Tag Archives: memoir

‘Hillbilly Elegy: A Memoir of a Family and Culture in Crisis’ by J.D. Vance

Narrated by the author this memoir is a heartfelt journey of a man through the labyrinth of his own life and culture. It reminded me a little of Tara Westover’s memoir Educated. What a child grows up with is intrinsic and woven through their personality and psyche. To the child it just is. But when as an adult that person gains a curiosity to look back and step back far enough to gain an objective understanding of the effects those growing years had on them, it is powerful indeed. Vance grew up as a “hillbilly”: a poor white person from the American south. But I loved what he says about that moniker: “Americans call them ‘hillbillies, white trash, rednecks’ but I call them ‘neighbours, friends, family.'”

Vance very poignantly and honestly tells his own story of growing up in white working class culture in the Appalachia region, and in so doing, describes a culture marked by economic decay, poor self-esteem, and lack of agency. He loves his family deeply, but was also scarred in many ways by them and had to wake up to this reality to begin to understand his own tendencies and motivations. He had good people in his life who fiercely protected him and loved him, like his grandparents, Mamaw and Papaw– very vivid and colourful characters! Would I ever have loved to meet them! “If you harm that boy you will answer to the barrel of my gun!” says Mamaw to her own daughter about her grandson J.D. It made me think of the sitcom we grew up with called Beverly Hillbillies.

Vance doesn’t criticise, he analyses. Hard working Scots/Irish immigrants came for the American dream which became overshadowed by abuse, alcoholism, poverty and trauma. How that happened is complicated, and Vance very ably articulates his chaotic family story with humour and insight.

I’m getting to this book a bit late, but when it came out it was hugely instructive in understanding the populism of Donald Trump and his supporters, which sped it to the top of the bestseller list at the time. I do recommend listening to the audiobook version, narrated by the author himself. Ron Howard has created a movie adaptation with a star-studded cast, coming out soon on Netflix.

‘Maybe You Should Talk to Someone: A Therapist, Her Therapist, and Our Lives Revealed’ by Lori Gottlieb

“We grow in connection with others.”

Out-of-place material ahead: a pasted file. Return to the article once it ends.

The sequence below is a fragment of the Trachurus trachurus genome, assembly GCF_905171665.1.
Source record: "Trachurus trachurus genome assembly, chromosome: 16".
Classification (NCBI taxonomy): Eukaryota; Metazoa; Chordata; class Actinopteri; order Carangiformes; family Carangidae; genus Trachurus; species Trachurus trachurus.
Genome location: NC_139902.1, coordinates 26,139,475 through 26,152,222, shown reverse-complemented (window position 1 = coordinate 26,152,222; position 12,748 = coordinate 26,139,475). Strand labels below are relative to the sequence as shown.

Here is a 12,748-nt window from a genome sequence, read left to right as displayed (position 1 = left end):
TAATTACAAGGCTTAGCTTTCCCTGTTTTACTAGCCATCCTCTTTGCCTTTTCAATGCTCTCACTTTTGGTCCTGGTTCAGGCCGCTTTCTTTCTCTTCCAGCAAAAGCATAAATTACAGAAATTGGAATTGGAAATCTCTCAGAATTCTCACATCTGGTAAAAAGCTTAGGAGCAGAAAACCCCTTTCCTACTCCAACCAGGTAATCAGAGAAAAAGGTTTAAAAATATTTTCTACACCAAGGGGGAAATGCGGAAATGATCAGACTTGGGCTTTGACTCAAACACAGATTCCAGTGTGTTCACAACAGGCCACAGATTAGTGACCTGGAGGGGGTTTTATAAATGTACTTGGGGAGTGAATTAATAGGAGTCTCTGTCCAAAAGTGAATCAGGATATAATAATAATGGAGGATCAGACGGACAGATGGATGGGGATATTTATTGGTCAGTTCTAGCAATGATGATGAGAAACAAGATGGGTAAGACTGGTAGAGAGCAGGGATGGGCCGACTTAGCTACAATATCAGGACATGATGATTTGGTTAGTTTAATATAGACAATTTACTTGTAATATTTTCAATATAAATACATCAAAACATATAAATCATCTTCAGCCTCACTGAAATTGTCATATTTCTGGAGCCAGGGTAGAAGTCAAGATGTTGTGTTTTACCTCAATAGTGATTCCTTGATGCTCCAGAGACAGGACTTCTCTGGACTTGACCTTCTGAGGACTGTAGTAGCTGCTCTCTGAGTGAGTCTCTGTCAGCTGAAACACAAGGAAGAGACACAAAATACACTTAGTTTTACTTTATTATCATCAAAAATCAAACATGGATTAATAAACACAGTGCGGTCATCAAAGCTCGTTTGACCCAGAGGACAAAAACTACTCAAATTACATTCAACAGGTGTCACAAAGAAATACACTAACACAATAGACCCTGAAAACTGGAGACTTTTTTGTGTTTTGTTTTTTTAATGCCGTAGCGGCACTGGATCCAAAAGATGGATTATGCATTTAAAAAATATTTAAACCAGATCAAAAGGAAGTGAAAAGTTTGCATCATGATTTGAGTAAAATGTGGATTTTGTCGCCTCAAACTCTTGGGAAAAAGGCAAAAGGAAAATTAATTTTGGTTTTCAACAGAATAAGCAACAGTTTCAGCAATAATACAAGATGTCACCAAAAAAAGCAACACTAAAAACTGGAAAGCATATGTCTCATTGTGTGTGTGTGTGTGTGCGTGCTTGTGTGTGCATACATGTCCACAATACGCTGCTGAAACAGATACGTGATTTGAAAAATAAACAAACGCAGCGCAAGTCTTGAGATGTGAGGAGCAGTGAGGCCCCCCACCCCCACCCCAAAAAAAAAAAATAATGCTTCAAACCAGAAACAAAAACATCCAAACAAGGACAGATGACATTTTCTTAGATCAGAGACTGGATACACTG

Lori Gottlieb is an American psychotherapist who writes the weekly ‘Dear Therapist’ column for The Atlantic magazine and has been a TV screen writer. I’ve never read a memoir quite like this. It’s very personal about the author of course, but also opens the door to therapy sessions which are usually private and confidential so it felt like being a ‘fly-on-the-wall’ but also I felt like I learned something about how people gain self-understanding. I don’t have much experience with this myself but the few sessions I have had with a naturopath who utilised talk therapy, I was amazed at her skills of perception and intuitiveness in a relatively short amount of conversation time.

The first half of the book hooked me in with Gottlieb’s self-deprecating humour. She is honest and funny and refreshingly unafraid to doubt or question herself. The fact that she needs therapy herself gives the book a ‘real’ feel. Towards the middle I was wondering where all of the seemingly random stories about her clients/patients were going, but hang in there. The second half of the book is where the magic happens, the wisdom and understanding arrives, and there are satisfying outcomes, even in difficult and tragic circumstances. I guess in that way the book mimics a real therapy session. She highlights Viktor Frankl’s emphasis on finding meaning and quotes from his book Man’s Search for Meaning which is a lifetime favourite of mine. She also talks about how love wins. Here’s an excellent interview with Gottlieb which captures her perspective on therapy: click here.

Apparently this kind of view into ‘both sides of the couch’ is also TV material, ABC is already developing a series based on this book.

Here is the author in a TED talk with the title: How changing your story can change your life.

‘I Am, I Am, I Am: Seventeen Brushes with Death’ by Maggie O’Farrell

“The best way out is always through.” Robert Frost

But O’Farrell says, oh well, if you can’t go through you can always go around! 🙂 I’ve read one novel by this author, now I want to read more. There were things in her life that she would clearly have gone around, but had to go through and now they have been revealed.

What a unique memoir. It is so astonishing, so elegant and beautifully described, and yet so terrible all at once.  Somehow she makes these seventeen stories chilling and eloquent at the same time. In the audio version, Daisy Donovan captures and conveys the vulnerability and strength of the author. O’Farrell knows how to tell a story and Donovan knows how to read it. I hesitate giving this five stars, only because some of it may be triggering for those who have experienced similar trauma. People will need to talk about this after reading it, so it’s perfect for book clubs.